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Until Relatively Recently, the history of higher education in the West was the story of a Christian academic tradition that played a major role in both intellectual history and the history of the church. Over the last one hundred years, however, we have witnessed the progressive secularization of higher education. George Marsden goes so far as to suggest that the American university has lost its soul. But what was that putatively Christian soul? Precisely what in the Christian tradition has now been lost? And what should we know about that tradition as a condition of practical wisdom for the present? Seeking to answer these questions, Arthur Holmes here explores the Christian tradition of learning, focusing on seven formative episodes in history that pertain to building and maintaining a strong Christian academy today. Holmes's fascinating treatment is set within the history of ideas -- the early church in a pagan culture, Augustine's formative influence on monastery and cathedral schools, the rise and decline of scholasticism, Renaissance humanism's contribution to the Protestant Reformation, the utilitarian view of education that accompanied the scientific revolution, and struggles with Enlightenment secularization -- and incorporates the educational thought of Plato and Isocrates, Clement and Origen, Abelard and Hugh of St. Victor, Aquinas and Bonaventure, Erasmus and the Reformers, Francis Bacon and John Milton, and John Henry Newman.
Renewing Minds encourages readers to better serve God, the church, and society by taking part in or supporting Christian higher education.
Provides a constructive critique of Higher Education policy and practice from the standpoint of Christian theology. He focuses on the role universities can and should play in forming students and staff in intellectual virtue, in sustaining vibrant communities of inquiry, and in serving the public good.
Running parallel with this pope's ministry was an unprecedented level of conversation between Protestant evangelicals and Roman Catholics. In the West, at least, there was a growing sense that in a post-Christian society it was time for Christians of orthodox faith to explore their common commitments and to make common cause in the great moral and social issues of the day. Tim Perry calls on some of the best evangelical minds to offer their assessments of the thought of John Paul II as expressed in his major encyclicals. Endorsements "A remarkable book. . . . Highly recommended." ALISTER McGRATH, professor of historical theology, Oxford University Features and Benefits Provides an overview of John Paul II's papacy and thought Offers an appreciation and assessment of John Paul II's thought by outstanding evangelical scholars Takes an up-to-date look at evangelical-Roman Catholic relations Attractive text for classes on contemporary Catholicism or evangelicalism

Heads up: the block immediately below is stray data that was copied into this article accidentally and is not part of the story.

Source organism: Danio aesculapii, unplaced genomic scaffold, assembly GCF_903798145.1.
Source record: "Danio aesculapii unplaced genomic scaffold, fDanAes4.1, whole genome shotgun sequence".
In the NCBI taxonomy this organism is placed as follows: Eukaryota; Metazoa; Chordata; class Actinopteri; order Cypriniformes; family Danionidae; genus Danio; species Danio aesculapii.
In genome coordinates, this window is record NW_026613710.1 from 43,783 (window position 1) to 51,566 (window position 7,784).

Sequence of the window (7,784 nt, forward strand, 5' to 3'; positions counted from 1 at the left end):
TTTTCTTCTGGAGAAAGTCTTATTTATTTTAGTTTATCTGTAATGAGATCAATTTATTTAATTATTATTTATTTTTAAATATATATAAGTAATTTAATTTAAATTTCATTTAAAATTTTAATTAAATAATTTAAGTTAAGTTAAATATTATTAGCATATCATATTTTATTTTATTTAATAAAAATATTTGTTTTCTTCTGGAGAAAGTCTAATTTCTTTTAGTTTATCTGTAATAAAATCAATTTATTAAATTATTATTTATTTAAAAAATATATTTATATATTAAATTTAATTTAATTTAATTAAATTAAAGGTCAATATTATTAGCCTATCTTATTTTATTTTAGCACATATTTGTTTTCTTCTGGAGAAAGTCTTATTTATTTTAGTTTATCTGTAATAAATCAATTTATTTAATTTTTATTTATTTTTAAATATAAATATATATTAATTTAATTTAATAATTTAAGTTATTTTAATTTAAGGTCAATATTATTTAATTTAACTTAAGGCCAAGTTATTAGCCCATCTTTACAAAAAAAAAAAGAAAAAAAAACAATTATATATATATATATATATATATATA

The town of Graton is located in the beautiful and fertile Green Valley, which was first settled in the mid-1800s by pioneer families such as the Sullivans, Gregsons, and Winklers. When the railroad came through the area, realtor James Gray and banker J. H. Brush bought land and created one of the first subdivisions in Sonoma County. They named the streets after themselves and their children, and in 1905, Graton was born. Along with the agricultural industry in California, the town thrived until the 1970s and then declined, only to be reborn in the 1990s. Throughout all Graton's phases, Oak Grove School (1854), the Pacific Christian Academy (1918), and the Graton Community Club (1914) remained vital. Graton is now part of a premiere wine-growing region, and visitors as well as locals are attracted to its vibrant downtown businesses, award-winning restaurants, and artistic community.

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